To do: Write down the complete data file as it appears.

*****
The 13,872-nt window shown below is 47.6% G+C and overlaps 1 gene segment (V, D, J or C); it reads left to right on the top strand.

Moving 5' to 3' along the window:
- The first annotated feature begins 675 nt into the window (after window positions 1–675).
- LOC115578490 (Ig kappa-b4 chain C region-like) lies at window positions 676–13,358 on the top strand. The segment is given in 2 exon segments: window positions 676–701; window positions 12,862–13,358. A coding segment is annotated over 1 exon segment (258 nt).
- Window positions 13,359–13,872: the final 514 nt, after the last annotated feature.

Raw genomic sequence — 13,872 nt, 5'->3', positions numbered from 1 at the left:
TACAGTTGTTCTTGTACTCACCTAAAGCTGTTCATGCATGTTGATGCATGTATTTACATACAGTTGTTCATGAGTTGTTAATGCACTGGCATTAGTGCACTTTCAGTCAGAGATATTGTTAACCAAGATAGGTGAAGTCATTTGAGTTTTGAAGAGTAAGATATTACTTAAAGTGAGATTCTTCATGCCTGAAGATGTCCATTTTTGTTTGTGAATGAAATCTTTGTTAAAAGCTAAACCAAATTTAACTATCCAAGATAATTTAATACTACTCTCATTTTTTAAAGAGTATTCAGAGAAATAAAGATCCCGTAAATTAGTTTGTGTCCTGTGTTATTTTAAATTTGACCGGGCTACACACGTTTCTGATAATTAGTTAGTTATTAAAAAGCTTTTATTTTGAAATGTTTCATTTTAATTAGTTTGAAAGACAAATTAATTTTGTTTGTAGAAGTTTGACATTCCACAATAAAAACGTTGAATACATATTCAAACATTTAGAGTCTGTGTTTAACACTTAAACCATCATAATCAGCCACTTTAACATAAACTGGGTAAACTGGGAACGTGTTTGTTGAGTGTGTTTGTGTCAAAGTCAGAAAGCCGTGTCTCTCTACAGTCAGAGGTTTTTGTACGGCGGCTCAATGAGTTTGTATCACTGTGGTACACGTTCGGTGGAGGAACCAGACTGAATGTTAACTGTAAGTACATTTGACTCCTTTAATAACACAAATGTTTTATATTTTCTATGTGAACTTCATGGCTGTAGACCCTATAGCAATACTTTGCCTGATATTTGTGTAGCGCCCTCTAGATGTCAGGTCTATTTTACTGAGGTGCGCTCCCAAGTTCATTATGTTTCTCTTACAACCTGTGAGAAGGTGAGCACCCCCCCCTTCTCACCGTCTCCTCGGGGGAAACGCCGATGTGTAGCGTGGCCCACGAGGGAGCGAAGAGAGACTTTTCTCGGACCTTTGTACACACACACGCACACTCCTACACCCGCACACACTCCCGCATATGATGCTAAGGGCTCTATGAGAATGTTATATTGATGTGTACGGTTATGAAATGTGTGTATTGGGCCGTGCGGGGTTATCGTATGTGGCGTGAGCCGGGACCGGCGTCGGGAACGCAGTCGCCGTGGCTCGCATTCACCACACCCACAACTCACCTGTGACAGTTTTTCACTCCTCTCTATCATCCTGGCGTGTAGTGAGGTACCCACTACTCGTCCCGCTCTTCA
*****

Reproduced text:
The 13,872-nt window shown below is 47.6% G+C and overlaps 1 gene segment (V, D, J or C); it reads left to right on the top strand.

Moving 5' to 3' along the window:
- The first annotated feature begins 675 nt into the window (after window positions 1–675).
- LOC115578490 (Ig kappa-b4 chain C region-like) lies at window positions 676–13,358 on the top strand. The segment is given in 2 exon segments: window positions 676–701; window positions 12,862–13,358. A coding segment is annotated over 1 exon segment (258 nt).
- Window positions 13,359–13,872: the final 514 nt, after the last annotated feature.

Raw genomic sequence — 13,872 nt, 5'->3', positions numbered from 1 at the left:
TACAGTTGTTCTTGTACTCACCTAAAGCTGTTCATGCATGTTGATGCATGTATTTACATACAGTTGTTCATGAGTTGTTAATGCACTGGCATTAGTGCACTTTCAGTCAGAGATATTGTTAACCAAGATAGGTGAAGTCATTTGAGTTTTGAAGAGTAAGATATTACTTAAAGTGAGATTCTTCATGCCTGAAGATGTCCATTTTTGTTTGTGAATGAAATCTTTGTTAAAAGCTAAACCAAATTTAACTATCCAAGATAATTTAATACTACTCTCATTTTTTAAAGAGTATTCAGAGAAATAAAGATCCCGTAAATTAGTTTGTGTCCTGTGTTATTTTAAATTTGACCGGGCTACACACGTTTCTGATAATTAGTTAGTTATTAAAAAGCTTTTATTTTGAAATGTTTCATTTTAATTAGTTTGAAAGACAAATTAATTTTGTTTGTAGAAGTTTGACATTCCACAATAAAAACGTTGAATACATATTCAAACATTTAGAGTCTGTGTTTAACACTTAAACCATCATAATCAGCCACTTTAACATAAACTGGGTAAACTGGGAACGTGTTTGTTGAGTGTGTTTGTGTCAAAGTCAGAAAGCCGTGTCTCTCTACAGTCAGAGGTTTTTGTACGGCGGCTCAATGAGTTTGTATCACTGTGGTACACGTTCGGTGGAGGAACCAGACTGAATGTTAACTGTAAGTACATTTGACTCCTTTAATAACACAAATGTTTTATATTTTCTATGTGAACTTCATGGCTGTAGACCCTATAGCAATACTTTGCCTGATATTTGTGTAGCGCCCTCTAGATGTCAGGTCTATTTTACTGAGGTGCGCTCCCAAGTTCATTATGTTTCTCTTACAACCTGTGAGAAGGTGAGCACCCCCCCCTTCTCACCGTCTCCTCGGGGGAAACGCCGATGTGTAGCGTGGCCCACGAGGGAGCGAAGAGAGACTTTTCTCGGACCTTTGTACACACACACGCACACTCCTACACCCGCACACACTCCCGCATATGATGCTAAGGGCTCTATGAGAATGTTATATTGATGTGTACGGTTATGAAATGTGTGTATTGGGCCGTGCGGGGTTATCGTATGTGGCGTGAGCCGGGACCGGCGTCGGGAACGCAGTCGCCGTGGCTCGCATTCACCACACCCACAACTCACCTGTGACAGTTTTTCACTCCTCTCTATCATCCTGGCGTGTAGTGAGGTACCCACTACTCGTCCCGCTCTTCA